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Posted on October 10, 2007 at 2:32 PM

So apparently George Clooney was in a motorcycle accident recently (it was news to us, too) and he and his companion were taken to a northern New Jersey hospital for treatment. Well, it seems that the state of Clooney’s rib (world’s sexiest rib?) is quite a juicy piece of info — and someone leaked it to the press. The hospital investigated the leak and says it found 27 people — doctors and nurses included — who had accessed Clooney’s file without authorization. And now those 27 people have been suspended for a month without pay.

Does the punishment fit the infraction? And would the penalty have been this severe if the file in question hadn’t been someone famous? For his part, Clooney says he’d prefer that the hosptial would resolve the issue without the suspensions.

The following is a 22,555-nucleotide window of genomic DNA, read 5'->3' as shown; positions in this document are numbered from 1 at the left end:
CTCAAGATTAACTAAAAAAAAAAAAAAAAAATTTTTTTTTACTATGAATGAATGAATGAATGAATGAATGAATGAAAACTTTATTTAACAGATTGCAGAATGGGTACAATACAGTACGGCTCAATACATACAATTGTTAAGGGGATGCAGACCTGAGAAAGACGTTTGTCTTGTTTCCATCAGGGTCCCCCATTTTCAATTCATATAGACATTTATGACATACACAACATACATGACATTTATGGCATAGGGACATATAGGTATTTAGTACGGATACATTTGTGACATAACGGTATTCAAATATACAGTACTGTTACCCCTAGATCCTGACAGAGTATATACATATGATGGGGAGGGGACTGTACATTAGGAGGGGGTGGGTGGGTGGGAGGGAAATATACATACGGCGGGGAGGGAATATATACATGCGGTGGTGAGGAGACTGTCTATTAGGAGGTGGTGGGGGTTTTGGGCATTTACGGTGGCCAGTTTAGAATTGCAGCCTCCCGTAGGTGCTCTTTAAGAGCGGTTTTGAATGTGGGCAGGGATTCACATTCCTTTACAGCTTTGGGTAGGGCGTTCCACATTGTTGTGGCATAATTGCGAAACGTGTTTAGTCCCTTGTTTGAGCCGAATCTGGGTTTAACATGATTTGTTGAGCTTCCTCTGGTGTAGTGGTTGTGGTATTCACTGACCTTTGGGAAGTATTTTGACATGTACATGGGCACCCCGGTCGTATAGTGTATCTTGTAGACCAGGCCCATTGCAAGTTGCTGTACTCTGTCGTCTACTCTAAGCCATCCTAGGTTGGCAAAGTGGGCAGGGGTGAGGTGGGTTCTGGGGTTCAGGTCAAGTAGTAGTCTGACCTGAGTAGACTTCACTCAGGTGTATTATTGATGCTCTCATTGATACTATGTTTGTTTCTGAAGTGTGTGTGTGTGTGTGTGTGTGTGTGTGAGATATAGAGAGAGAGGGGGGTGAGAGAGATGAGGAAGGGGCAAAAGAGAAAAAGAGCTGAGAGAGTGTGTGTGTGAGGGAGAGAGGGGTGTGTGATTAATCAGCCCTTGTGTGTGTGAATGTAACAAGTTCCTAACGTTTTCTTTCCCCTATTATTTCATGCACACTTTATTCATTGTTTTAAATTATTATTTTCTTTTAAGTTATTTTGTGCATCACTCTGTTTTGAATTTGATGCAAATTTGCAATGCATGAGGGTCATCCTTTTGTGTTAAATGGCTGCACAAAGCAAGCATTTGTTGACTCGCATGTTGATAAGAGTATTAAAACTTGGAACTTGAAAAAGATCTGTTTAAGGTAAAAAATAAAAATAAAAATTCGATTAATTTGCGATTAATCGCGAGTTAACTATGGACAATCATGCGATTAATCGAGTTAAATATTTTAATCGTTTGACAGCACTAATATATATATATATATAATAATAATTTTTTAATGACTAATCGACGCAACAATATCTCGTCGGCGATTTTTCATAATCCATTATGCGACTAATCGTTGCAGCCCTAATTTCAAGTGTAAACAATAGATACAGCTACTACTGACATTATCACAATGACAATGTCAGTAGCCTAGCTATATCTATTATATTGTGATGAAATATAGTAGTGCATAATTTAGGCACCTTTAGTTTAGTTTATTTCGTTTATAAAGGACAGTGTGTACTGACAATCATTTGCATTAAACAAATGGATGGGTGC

A related question: do electronic health records make this kind of unauthorized access more or less likely? Presumably any system handling this kind of info would be encrypted and have strict access controls. But as people have come to find in the digital age, electronic information seems to live forever — and even secure systems fail (every other month there seems to be a breach in some sort of database containing sensitive info). Or, to put it a different way, should you trust Microsoft to keep your health information safe?

Earlier on blog.bioethics.net:
+ Bush: “[Electronic Health Records Must Be] Secure & Private (Except When They Aren’t)
+ HIPAA Gutted Again – the Sound and Fury of Patient Privacy Laws in the U.S.

-Greg Dahlmann

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